Although many companies track and report on their supplier diversity spend, the definition of ‘diversity’ varies from company to company. Some require third-party certifications that attest to the ownership structure required to quality for such a program, while other companies allow suppliers to self-certify, essentially testifying to their own diversity status without oversight from a third party.
The natural place to start with a supplier diversity program is in understanding the current number of diverse suppliers contracted within each spend category and how much business is done with them. In order to do this, most companies start by looking at their certified diverse suppliers, companies that have gone through a third-party process and can be identified in systems using existing data sources.
While only counting certified diverse suppliers limits company credit to a subset of their actual diverse supplier spend, it brings with it the lowest level of risk and brand exposure. On the other hand, while there is some risk to allowing suppliers to self-identify as diverse, it opens the door to including suppliers that are too small or resource-constrained to go through a formal third-party certification process. In theory, these are the very companies that diversity supplier programs are designed to support.
In this 2-part blog series, I will consider both sides of the third-party diversity certification question. In part 1, I addressed third-party certifications, and in this post, I will explore the pros and cons of self-certification.
When is Self-Certification Appropriate?
Many suppliers simply cannot afford to secure a diversity certification, especially if the ROI is not clear to them in the short term. This often leaves small, woman-owned, minority-owned, and veteran-owned businesses out of official tallies, without the support of the diversity program coordinators.
When companies accept self-certification, they usually require the supplier to complete a standardized form to make their declaration. By allowing self-certified diversity suppliers to participate in corporate programs, companies are able to help more suppliers and also report diversity spend numbers that are closer to their actual figures.
Can Self-Certifications Hurt Diverse Suppliers?
Earning a diversity certification represents an opportunity to differentiate and offset any disadvantage traditionally associated with the category to which the supplier belongs. Third-party certifications offer authenticity and rigor, protecting the investments of the supplier and the support of the buy-side corporation. This authenticity is earned through transparency, audits, and the effort required to gather a great deal of supporting documentation.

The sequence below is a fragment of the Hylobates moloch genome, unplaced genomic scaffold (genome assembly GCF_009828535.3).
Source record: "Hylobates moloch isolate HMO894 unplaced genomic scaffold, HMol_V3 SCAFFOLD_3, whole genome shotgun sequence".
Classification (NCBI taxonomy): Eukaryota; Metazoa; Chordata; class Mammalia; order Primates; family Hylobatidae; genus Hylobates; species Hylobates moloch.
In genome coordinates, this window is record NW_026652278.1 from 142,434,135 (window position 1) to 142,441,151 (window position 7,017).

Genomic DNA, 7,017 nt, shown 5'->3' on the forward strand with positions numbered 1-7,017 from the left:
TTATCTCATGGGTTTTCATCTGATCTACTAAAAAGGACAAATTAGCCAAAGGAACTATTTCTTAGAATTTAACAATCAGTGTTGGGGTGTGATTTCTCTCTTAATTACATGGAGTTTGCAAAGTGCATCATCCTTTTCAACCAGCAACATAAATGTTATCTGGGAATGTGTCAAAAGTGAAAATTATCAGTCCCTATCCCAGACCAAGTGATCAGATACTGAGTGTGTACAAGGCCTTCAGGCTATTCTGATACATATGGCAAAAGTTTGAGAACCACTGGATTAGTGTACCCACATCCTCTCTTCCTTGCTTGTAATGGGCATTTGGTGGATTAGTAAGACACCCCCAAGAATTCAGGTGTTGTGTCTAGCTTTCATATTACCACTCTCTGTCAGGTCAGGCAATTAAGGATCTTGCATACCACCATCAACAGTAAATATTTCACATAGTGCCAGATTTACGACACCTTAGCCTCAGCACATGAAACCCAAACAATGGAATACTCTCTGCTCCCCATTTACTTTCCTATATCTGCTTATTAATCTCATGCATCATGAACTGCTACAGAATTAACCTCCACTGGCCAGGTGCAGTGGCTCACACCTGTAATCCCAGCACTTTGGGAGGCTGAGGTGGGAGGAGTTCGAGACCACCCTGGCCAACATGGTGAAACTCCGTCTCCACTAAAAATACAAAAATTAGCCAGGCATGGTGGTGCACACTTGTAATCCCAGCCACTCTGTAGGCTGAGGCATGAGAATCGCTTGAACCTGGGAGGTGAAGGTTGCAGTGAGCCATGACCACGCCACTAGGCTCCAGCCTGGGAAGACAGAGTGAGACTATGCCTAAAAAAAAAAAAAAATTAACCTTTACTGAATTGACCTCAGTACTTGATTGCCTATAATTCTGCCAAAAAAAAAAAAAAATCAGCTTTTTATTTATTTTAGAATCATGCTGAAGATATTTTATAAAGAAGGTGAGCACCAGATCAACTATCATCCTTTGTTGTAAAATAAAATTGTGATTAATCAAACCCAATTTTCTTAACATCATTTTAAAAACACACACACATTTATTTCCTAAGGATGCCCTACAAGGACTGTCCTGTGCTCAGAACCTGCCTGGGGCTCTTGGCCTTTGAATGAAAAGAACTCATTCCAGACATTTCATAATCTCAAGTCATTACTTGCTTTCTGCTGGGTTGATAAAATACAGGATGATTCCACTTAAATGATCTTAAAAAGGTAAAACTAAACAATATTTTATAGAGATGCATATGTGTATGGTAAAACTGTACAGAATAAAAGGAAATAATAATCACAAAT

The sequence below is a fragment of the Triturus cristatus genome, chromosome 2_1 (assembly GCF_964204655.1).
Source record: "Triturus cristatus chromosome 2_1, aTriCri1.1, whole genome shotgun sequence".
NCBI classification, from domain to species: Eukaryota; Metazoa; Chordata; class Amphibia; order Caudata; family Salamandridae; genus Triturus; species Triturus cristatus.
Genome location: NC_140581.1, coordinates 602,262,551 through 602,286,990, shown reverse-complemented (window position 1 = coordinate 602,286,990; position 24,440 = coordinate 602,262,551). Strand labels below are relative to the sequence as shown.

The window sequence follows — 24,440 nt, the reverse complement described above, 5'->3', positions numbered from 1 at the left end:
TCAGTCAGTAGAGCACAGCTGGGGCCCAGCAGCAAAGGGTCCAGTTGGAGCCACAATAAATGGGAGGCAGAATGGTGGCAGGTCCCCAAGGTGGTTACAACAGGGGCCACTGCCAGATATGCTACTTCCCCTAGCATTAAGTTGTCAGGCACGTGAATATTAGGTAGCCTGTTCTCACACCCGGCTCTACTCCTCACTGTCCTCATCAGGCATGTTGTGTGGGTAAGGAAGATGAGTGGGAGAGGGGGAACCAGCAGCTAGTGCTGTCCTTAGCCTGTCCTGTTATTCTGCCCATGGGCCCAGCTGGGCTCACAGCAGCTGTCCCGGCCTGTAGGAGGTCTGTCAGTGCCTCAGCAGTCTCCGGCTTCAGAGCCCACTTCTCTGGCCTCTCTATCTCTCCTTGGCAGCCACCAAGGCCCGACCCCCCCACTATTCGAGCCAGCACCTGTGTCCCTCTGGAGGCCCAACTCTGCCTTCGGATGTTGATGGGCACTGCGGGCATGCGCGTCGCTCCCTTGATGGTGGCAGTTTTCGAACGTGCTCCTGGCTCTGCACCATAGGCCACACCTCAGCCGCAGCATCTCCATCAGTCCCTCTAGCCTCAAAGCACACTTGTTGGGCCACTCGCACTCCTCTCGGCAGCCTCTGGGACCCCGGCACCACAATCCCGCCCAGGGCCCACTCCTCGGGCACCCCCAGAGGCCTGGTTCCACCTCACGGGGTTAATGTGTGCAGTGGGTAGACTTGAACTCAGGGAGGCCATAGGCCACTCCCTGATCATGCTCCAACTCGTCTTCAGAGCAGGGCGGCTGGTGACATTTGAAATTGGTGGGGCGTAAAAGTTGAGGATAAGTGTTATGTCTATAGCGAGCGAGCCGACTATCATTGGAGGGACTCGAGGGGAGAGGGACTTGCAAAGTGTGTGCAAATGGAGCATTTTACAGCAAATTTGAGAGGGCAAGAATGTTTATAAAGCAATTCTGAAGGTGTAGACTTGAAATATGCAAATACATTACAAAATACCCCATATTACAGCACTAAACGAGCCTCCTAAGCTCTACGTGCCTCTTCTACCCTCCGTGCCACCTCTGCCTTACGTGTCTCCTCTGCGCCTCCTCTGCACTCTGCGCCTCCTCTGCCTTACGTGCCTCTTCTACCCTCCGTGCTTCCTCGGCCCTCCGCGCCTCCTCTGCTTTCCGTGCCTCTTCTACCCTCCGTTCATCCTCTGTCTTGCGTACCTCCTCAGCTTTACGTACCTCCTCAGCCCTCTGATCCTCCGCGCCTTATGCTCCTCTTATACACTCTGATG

When suppliers are allowed to self-certify, they may end up claiming a status that they believe they have earned, but have not. For instance, the requirements associated with ownership v. day-to-day management may create confusion. A business where women own 51% but which is operationally run by men may not actually qualify as woman-owned. Although this does not represent malicious intent, it does take business away from other companies that have made the investment of time and resources to earn a certification. It also exposes the buying corporation to risk if it is revealed that they have taken credit for non-diverse spend – again, without intending to inflate their numbers. Making exceptions for ‘one-off’ cases may seem like the accommodation of necessary exceptions, but it can create cracks in the foundation of a formal supplier diversity program.
Diversity certifications exist to identify and compensate suppliers who have faced identity-based disadvantages. Without independent oversight and validation, there is a chance that an entire program can disintegrate, undermined from within. Suppliers that earn certifications should be rewarded in a way that is commensurate with their investment – raising the question: if everyone doesn’t have to be certified in order to realize those advantages, why should anyone?
At the same time, earning a certification is not realistic for many diverse-owned companies. If a company is more concerned with protecting their reputation than assisting actual (v. certified) diverse suppliers, perhaps they should re-examine the motivations for their diversity supplier program and level of trust for their current suppliers.
The reality is that there are advantages and disadvantages associated with third-party certifications and self-certifications. Each company has to make the decision for itself where the greatest benefits and risks lie. Should the emphasis be on including more suppliers? In that case, self-certification may be appropriate. Does the company need to meet regulatory standards for their diverse supplier reporting? In this case, it may be worth having more conservative numbers to minimize the risk of non-diverse suppliers slipping through.
To learn more about supplier diversity certification, help answer questions, or get advice on starting your program, schedule time to meet with us.